Command PostDecember 23, 2007
Winter Wonderland
By Joe P. Sheehan

John Walsh wrote a fantastic piece on Thursday about the differences between fastballs, sliders, changeups and curveballs, and what happens when those pitches are put in play. I've done some research into this area myself and wanted to graphically present some of my findings.

One point that John made was fastballs, especially non-sinking fastballs, are hit on the ground the least often of any pitch. You can take this a step further, and look at the impact the location of a pitch has on how it is hit. The graph below looks at the percentage of each pitch type that are hit on the ground at different heights.


The most obvious thing is the huge advantage a sinker has in generating grounders compared to any other pitch. (I found sinkers the same way John did, by using all pitches with a pfx_z value of less than 6 inches). This isn't surprising, but what was a little surprising to me is how the groundball percentage of every pitch decreases at almost the same rate with increasing height. I would have thought that certain pitch types, especially curveballs, would have been much better, relative to other pitch types, when they were thrown low in the zone vs. high in the zone. I thought a curve would have a higher ratio of gb% on low pitches to gb% on high pitches than other pitch types did. This wasn't the case, so maybe the idea of a high curveball being a terrible pitch isn't totally accurate.

To get a better idea of what happens to high curveballs (and all pitch types), I looked at the slugging percentage for balls in play (including homers) based on which region of the strike-zone the pitch was thrown to. The table below shows those slugging percentages for the three vertical sections of the strike-zone. (The averages at the bottom are only for the pitches in the strike-zone and are higher than the averages in Walsh's article.)

        FB     SL     CH     CB     Sinker | Avg.
Top     0.564  0.565  0.692  0.579  0.580  | 0.596
Middle  0.622  0.590  0.612  0.559  0.558  | 0.588
Bottom  0.554  0.496  0.498  0.458  0.481  | 0.497
Avg.    0.580  0.550  0.601  0.532  0.540  | 0.561

For pitches low in the strike-zone, batters have the lowest SLGBIP against curveballs, but if a curve is thrown at the top of the strike-zone, batters greatly increase their SLGBIP. Curveballs are hard pitches to hit, but the difference in SLGBIP between a low curve and a high curve is second only to the difference between a low changeup and a high changeup. Everything else being equal (speed, spin, movement, expectations of the batter, if the batter swings, etc.) a pitcher is increasing the batter's SLGBIP by roughly .100 points if he throws a curveball that isn't at the bottom of the strike-zone.

A changeup is potentially a great pitch, but changeups that aren't at the bottom of the strike-zone are hit much better than average. Low changeups are hit about as well as low sliders, but as the two pitches are elevated, the changeup gets hit much harder than the slider. A changeup above the knees is essentially a meat-ball and by throwing a changeup that isn't down in the strike-zone, the pitcher is increasing the batter's SLGBIP by at least .115 points.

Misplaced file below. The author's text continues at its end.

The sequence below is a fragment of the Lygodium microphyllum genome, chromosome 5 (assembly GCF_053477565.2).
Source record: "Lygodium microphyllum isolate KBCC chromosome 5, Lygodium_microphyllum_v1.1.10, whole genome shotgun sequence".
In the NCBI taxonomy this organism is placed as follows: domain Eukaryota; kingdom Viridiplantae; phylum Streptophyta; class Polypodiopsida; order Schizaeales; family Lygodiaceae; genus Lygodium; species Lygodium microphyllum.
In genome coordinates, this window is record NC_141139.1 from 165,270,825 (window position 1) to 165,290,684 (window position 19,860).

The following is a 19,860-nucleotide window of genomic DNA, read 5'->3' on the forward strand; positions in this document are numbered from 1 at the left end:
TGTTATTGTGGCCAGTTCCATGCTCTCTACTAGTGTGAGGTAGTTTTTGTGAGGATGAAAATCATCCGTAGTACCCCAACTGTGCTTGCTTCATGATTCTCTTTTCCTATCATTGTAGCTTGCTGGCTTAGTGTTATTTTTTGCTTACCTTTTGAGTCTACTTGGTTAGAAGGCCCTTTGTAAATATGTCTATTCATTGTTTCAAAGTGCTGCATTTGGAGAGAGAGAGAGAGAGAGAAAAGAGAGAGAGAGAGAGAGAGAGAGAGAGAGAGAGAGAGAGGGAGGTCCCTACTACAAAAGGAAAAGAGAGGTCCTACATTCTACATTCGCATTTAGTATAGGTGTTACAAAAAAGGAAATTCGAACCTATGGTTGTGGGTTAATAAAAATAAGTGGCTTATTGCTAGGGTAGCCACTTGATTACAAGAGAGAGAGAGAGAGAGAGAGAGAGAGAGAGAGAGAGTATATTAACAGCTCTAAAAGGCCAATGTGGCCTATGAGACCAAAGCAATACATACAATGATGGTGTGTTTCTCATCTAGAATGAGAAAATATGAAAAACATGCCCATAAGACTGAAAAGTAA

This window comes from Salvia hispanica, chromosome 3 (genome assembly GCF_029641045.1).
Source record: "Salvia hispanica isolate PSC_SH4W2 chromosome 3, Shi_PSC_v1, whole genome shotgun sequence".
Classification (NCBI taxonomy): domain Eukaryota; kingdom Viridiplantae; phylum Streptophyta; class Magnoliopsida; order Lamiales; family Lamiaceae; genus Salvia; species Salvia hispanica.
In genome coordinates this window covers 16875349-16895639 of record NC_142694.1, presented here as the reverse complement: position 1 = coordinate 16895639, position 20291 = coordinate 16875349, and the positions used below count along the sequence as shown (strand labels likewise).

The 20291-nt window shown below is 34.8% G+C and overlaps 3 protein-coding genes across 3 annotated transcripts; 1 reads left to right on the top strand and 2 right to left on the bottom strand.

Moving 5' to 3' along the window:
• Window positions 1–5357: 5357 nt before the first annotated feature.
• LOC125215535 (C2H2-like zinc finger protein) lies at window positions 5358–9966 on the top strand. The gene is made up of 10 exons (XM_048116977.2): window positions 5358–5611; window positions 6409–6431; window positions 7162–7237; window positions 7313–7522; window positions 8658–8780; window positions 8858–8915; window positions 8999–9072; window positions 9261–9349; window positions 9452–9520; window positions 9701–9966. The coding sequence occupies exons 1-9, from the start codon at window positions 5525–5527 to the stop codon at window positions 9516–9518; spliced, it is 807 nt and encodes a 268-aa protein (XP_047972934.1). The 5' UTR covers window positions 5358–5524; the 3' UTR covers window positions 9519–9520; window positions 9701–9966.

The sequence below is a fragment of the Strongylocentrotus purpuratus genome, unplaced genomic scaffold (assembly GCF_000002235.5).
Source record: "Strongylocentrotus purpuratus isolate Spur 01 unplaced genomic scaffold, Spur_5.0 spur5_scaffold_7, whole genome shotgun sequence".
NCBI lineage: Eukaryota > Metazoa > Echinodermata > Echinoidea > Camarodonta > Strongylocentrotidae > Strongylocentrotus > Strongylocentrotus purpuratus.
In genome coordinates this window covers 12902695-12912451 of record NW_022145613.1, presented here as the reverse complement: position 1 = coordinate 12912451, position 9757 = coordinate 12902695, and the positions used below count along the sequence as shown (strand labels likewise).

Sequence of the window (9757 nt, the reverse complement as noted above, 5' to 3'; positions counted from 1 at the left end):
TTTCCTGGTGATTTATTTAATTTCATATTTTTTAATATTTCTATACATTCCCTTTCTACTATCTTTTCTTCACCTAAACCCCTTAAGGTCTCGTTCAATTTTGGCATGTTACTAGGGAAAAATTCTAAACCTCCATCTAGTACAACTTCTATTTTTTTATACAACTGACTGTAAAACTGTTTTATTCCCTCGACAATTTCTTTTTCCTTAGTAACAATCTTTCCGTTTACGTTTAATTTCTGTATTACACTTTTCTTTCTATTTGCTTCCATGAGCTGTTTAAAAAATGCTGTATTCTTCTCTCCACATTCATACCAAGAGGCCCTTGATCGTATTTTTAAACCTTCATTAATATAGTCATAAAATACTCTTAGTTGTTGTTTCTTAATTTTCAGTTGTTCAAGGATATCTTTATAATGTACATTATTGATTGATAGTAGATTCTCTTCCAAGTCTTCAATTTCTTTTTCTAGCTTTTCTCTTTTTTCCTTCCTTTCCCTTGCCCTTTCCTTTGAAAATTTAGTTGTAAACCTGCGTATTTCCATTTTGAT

Those slugging percentages seem quite high to me. What is the average SLG% on a BIP? The median team average SLG% is in the neighborhood of .419. Yet no slugging percentages in any part of the strike zone are that low? I'm probably not understanding something.

CJ: it makes sense. BIP factors HR's and K's out. Since there are many, many more strikeouts than HR's, all offensive numbers (BABIP and SLGBIP) are going to be vastly higher than overall numbers when only considering balls in play. Just like BABIP is way higher than BA, SLGBIP is way higher than SLG.

The SLG% on BIP are perfectly reasonable. It seems high, but it's not in actuality.

RS, the article says that the SLG% includes HRs. Since BABIP might average 30-40 points higher than Batting Average, my initial reaction was that the ratio of SLG-BIP to SLG was higher than BABIP to BA. But I read the linked Walsh article, and the BABIP average is what I would expect, while the SLG-BIP was similar to the table in the my initial reaction probably was wrong.

Also, if I understand this article correctly, the SLG average is only for balls in play in the strike zone. Presumably, balls in play outside the strike zone are much more likely to be outs. So that could explain it a bit more for me.

Major league SLG last year when not striking out was .523.

It's worth keeping in mind that the PITCHf/x sample is skewed heavily toward the last three months of the year. In addition, the data from the first three months of the year was mostly gathered from 8-9 stadiums, and other stadiums came online mostly throughout the month of July. So we certainly don't have a perfectly unbiased sample of data. I don't know if that would account for .038 of SLG, or whether Joe only used balls in play from pitches in the strike zone.

As Joe stated in the sentence directly above the table, "The averages at the bottom are only for the pitches in the strike-zone and are higher than the averages in Walsh's article."

Slugging averages on balls in play from outside the strike zone would certainly be lower than pitches in the strike zone.

The note you make about the expectation that curveballs up in the zone would seemingly result in more GBs is probably not true due to the nature of the pitch. Most pitches when they are "left up" are the result of the pitch not working. Thus, more likely for it to be hit in the air (and far).

Great work, Joe. The table is especially fascinating.

(And thanks for the kind words.)